What are they?

Illegal highs are drugs that cause psychoactive effects that contain various chemical ingredients.. They produce similar effects to other illegal drugs like cocaine, cannabis and ecstasy, but they can also be much stronger. Their ever-changing chemical compounds have meant they have not been included in the Misuse of Drugs Act. However the new Psychoactive Substances Act, which comes into effect on 26th May 2016 will make the manufacturing, supplying, possessing with intent to supply, possession in prisons or importing/exporting, including buying online, of these substances illegal. Any of these could land you up to 7 years in prison and unlimited fines.

Any of these could land you up to 7 years in prison and unlimited fines.

These substances are labelled “not for human consumption” and have been marketed as plant food, bath salts and incense, among others. The overwhelming assumption is that ‘legal’ has meant safe, which is certainly not the case. This, alongside availability and cheap prices has sometimes led to bad, or even fatal, consequences.

You do not know what you are putting into your body when you take these drugs. For this reason, you should avoid taking them with alcohol and other drugs, the effects are totally unpredictable. The long-term consequences are not known and could be very dangerous to you and your health. Illegal highs can also be addictive and there are additional risks if they are injected.

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Know the score

Do you know what the law says about illegal highs? Are you familiar with the risks associated with taking them?

Illegal highs fall into four categories:

Stimulants Main role to stimulate ‘uppers’

Risks:
Overheating, memory loss, damage to mental health, heart irregularities

Other names:

Mephedrone, Magic Crystals, M1, Ritalin, Posh, Nopaine, Gogaine, Fake Cocaine, Evoke, ethylphenidate, Ching, Burst, Banshee Dust, Dust til Dawn, Rave, China White, Charge, Synthacaine,

Downers Making users feel relaxed or euphoric

Risks:
Can cause changes in thought, perception and mood and cause hallucinations

Other names:
Psychedelics/
Hallucinogens
Distorts how you perceive the world

Risks:
physical accidents, high potency, slow acting

Other names:

2-C-B Fly, Pink Panther, Sparkle E, Green Beans, Bk-2CB, Diclazepam, Morning Glory, Blue Lotus, San Pedro

Synthetic
Cannabinoids
Relaxed, chilled ‘stoned’

Risks:
kidney damage, agitation, psychosis, coma, convulsions

Other names:

X, Tai High, Hawaiian Haze, Spice, Mary Joy, Exodus Damnation, Devil’s Weed, Clockwork Orange, Bombay Blue Extreme, Blue Cheese, Black Mamba, Annihilation, Amsterdam Gold

These drugs can come in various forms: powders, pills, liquids and plants. They can be taken in a variety of ways: sniffed, swallowed, injected, inhaled or smoked. However because they are relatively new and there has been little research into the effects, essentially every product/batch is a mystery. There is no way of telling how you and your body will react to these drugs, so it is best to avoid them all together.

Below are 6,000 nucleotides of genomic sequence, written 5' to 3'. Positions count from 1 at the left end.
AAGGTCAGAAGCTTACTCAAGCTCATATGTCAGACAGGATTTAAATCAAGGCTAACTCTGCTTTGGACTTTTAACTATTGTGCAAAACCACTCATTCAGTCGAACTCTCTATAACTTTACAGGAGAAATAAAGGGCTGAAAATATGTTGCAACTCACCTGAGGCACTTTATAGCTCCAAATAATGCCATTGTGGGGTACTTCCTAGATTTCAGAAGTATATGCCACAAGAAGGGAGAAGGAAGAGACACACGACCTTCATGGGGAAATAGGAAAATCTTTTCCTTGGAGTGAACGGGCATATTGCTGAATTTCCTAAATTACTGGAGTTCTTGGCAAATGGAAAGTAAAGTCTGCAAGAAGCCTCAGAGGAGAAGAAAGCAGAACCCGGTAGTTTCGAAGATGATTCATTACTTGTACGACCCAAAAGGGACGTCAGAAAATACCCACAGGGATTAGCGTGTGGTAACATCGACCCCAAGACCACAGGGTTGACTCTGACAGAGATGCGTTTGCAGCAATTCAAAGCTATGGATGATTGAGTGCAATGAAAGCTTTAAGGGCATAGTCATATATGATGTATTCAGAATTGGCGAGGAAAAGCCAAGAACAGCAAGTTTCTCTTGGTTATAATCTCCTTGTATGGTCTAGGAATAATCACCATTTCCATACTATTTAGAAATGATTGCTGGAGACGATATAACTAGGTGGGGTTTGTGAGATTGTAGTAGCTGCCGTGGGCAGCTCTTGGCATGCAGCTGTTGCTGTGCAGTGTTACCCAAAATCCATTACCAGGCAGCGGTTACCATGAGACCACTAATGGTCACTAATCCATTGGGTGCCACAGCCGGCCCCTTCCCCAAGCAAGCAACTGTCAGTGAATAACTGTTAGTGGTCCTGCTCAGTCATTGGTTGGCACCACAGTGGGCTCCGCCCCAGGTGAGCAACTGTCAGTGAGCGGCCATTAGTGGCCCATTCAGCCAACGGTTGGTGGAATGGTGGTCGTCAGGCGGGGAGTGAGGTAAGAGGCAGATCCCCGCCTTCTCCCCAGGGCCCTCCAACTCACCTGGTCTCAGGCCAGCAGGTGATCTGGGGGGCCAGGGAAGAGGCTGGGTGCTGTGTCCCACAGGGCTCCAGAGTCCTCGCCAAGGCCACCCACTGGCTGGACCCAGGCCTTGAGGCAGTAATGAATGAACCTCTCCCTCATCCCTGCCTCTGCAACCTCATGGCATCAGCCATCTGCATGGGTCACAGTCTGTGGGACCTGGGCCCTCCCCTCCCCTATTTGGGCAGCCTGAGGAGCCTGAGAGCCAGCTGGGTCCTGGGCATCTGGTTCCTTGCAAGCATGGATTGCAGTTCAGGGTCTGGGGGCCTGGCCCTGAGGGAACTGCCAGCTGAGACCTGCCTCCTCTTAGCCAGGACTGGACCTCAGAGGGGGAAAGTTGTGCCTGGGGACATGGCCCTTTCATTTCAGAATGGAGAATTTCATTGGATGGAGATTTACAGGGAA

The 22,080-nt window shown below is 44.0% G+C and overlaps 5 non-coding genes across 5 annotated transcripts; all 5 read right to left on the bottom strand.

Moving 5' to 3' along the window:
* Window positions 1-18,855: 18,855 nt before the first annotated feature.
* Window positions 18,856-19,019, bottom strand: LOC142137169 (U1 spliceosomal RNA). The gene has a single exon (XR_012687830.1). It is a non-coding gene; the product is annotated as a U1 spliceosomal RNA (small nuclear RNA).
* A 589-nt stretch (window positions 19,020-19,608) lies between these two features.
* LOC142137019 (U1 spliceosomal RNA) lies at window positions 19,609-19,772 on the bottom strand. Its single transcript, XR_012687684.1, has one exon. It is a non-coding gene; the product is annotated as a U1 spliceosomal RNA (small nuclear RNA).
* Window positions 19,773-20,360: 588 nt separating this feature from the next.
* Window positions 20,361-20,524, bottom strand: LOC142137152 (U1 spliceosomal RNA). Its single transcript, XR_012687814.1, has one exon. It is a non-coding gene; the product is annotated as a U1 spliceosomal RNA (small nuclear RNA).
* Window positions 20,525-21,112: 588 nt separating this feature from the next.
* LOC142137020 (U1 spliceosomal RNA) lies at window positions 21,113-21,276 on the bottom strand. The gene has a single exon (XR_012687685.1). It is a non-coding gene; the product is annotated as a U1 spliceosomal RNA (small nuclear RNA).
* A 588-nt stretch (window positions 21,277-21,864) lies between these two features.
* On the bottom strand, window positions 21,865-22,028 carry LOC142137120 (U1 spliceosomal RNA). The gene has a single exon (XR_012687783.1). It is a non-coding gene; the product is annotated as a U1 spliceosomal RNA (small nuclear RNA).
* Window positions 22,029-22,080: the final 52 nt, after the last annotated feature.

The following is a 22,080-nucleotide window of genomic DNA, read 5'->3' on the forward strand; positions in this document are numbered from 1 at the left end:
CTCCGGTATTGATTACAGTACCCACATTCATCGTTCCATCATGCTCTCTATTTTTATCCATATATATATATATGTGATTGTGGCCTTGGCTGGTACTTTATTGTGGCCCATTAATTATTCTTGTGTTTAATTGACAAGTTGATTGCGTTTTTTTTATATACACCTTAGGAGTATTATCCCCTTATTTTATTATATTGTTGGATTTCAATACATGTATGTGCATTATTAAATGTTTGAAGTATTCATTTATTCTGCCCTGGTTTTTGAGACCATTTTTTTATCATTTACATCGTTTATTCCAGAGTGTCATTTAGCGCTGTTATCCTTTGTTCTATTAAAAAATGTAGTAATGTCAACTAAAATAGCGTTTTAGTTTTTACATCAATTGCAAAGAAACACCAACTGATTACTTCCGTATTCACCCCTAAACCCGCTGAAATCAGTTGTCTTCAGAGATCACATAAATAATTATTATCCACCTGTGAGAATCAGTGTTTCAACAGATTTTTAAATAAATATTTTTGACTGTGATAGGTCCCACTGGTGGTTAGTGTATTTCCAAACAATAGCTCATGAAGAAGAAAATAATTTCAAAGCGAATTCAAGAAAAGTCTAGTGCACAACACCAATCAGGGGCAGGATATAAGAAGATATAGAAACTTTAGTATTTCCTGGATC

Reducing the risk

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Start low & go slow

Always take a test dose first and wait at least 2 hours before taking more.

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Avoid mixing drugs (including alcohol)

Mixing drugs can have unpredictable effects and put additional strain on your internal organs.

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Know what you’re taking

Make sure you understand dosage, effects and how long it should take to feel the effects. Get advice from others who have used it and research online, but don’t believe everything you hear. Look it up on user forums, Wikipedia or websites such as www.erowid.org.

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Look after your mates

If they are asleep or unconscious put them in the recovery position and don’t leave them unattended. Don’t be afraid of seeking help and being honest about what has been taken.

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Try to use with friends in a safe place

especially if it’s your first time. If you must use alone tell someone where you are and what you’re doing. The setting you use drugs in can influence the type of experience you have, so try to be in a place you feel comfortable with people you trust.

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Be aware

That using drugs may be more dangerous if you have physical health problems (such as with blood pressure, your heart or asthma), mental health problems, you feel unwell or are stressed or unhappy.

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Give yourself time

to recover the following day

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Keep hydrated

Aim to sip a pint of water over an hour, particularly if you’re dancing.


Get in touch

Illegal Highs can have unintended consequences and might lead to you being confused, panicked, vomiting, having a bad trip or passing out. If you or someone you are with has a bad reaction to the drugs and you are worried about your or their safety then please ring 999.

It is important that you are honest with the emergency worker (phone operator and paramedic) about has been taken so they can make the best decisions about looking after you. Be honest – you won’t get into trouble.

For friendly and confidential advice and support on Illegal Highs, other drugs & alcohol: